While I would not be so presumptuous as to assume that Judge Brett Kavanaugh is an avid Nation reader, it seems that President Trump’s nominee to serve on the Supreme Court has some familiarity with this publication. Unfortunately for Kavanaugh, his apparent interest in The Nation’s writing about the judicial selection process adds to the argument against confirming him for a life term on the nation’s high court.
The evidence that Kavanaugh used his legal skills to promote aggressively conservative and aggressively partisan judicial activism—which I’ll discuss in a moment—is just too overwhelming. And the evidence that he perjured himself in testimony to the Senate is just too troubling.
The controversy regarding Kavanaugh’s deceptive testimony has roots in his work almost two decades ago as an associate in the White House Counsel’s Office. It was there, as part of a closely knit team of partisan lawyers and political operatives, that he helped manage the judicial nominations that were advanced by President George W. Bush and, though this is still too little noted, Bush White House political czar Karl Rove.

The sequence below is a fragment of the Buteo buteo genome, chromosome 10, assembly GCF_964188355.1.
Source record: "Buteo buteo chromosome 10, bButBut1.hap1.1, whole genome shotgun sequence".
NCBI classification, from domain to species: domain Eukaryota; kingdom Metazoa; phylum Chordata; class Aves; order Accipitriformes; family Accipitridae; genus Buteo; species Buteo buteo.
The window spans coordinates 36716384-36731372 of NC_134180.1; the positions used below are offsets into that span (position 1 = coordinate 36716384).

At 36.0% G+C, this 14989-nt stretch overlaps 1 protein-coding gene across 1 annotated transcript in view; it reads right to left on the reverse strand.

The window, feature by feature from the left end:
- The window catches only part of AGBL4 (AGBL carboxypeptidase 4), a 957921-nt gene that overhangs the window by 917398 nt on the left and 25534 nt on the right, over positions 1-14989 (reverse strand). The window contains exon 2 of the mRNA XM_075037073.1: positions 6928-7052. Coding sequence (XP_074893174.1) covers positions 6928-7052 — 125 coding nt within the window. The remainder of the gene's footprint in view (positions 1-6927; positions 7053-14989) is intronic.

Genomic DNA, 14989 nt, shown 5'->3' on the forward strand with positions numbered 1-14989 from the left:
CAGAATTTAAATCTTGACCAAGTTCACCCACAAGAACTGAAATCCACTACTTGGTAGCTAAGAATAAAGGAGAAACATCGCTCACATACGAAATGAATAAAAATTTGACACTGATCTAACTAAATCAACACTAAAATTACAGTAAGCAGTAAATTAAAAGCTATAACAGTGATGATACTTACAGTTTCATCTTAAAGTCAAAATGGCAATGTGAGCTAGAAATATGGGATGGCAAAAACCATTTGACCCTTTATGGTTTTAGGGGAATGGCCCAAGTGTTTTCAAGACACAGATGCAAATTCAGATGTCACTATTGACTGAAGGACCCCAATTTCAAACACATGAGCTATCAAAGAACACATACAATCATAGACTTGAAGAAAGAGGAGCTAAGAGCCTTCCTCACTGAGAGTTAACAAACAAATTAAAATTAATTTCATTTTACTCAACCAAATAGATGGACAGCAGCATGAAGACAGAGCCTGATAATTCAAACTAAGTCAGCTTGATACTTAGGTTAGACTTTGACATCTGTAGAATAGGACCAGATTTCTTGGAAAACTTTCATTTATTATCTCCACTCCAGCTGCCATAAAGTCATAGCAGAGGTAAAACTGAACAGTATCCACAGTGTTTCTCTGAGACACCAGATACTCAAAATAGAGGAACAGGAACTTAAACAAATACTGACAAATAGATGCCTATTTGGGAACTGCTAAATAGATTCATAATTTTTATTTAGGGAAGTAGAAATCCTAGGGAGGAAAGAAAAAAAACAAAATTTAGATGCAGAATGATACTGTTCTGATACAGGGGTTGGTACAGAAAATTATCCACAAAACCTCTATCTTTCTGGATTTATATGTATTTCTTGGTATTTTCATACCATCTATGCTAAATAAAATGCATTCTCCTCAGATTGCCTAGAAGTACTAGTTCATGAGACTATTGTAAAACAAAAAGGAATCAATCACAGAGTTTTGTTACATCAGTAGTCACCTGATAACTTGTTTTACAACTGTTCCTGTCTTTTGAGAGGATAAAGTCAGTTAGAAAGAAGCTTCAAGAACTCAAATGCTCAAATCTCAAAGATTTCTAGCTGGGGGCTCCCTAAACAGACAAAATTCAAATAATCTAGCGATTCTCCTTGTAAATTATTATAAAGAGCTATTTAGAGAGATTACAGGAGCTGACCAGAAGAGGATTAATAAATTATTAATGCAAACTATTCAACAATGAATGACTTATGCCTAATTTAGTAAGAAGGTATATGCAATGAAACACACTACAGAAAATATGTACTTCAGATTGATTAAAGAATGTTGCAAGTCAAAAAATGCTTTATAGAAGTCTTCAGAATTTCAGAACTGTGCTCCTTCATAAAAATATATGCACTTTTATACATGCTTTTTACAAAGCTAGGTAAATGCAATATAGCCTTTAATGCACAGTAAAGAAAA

Between 2001 and 2003, two Republican staffers on the Senate Judiciary Committee regularly hacked into the private computer files of six Democratic senators, including me. They stole 4,670 files, and they used them to assist in getting President Bush’s most controversial judicial nominees confirmed. This became public in late 2003 when The Wall Street Journal happened to print some of the stolen materials.
The ringleader behind this massive theft was a Republican Senate staffer named Manny Miranda. The scandal amounted to a digital Watergate—a theft not unlike Russia’s hacking of the DNC.
During all of this, Judge Kavanaugh worked in the White House Counsel’s Office on judicial nominations. He worked hand-in-hand with Miranda to advance these same controversial nominees. Not surprisingly, Judge Kavanaugh was asked extensively about his knowledge of the theft during both his 2004 and 2006 hearings. And I mean extensively: 111 questions from six senators, both Republicans and Democrats.
He testified under oath—and he testified repeatedly—that he never received any stolen materials, and that he knew nothing about it until it was public. He testified that if he had suspected anything “untoward” he would have reported it. At the time, we left it there. We didn’t have evidence to suggest otherwise.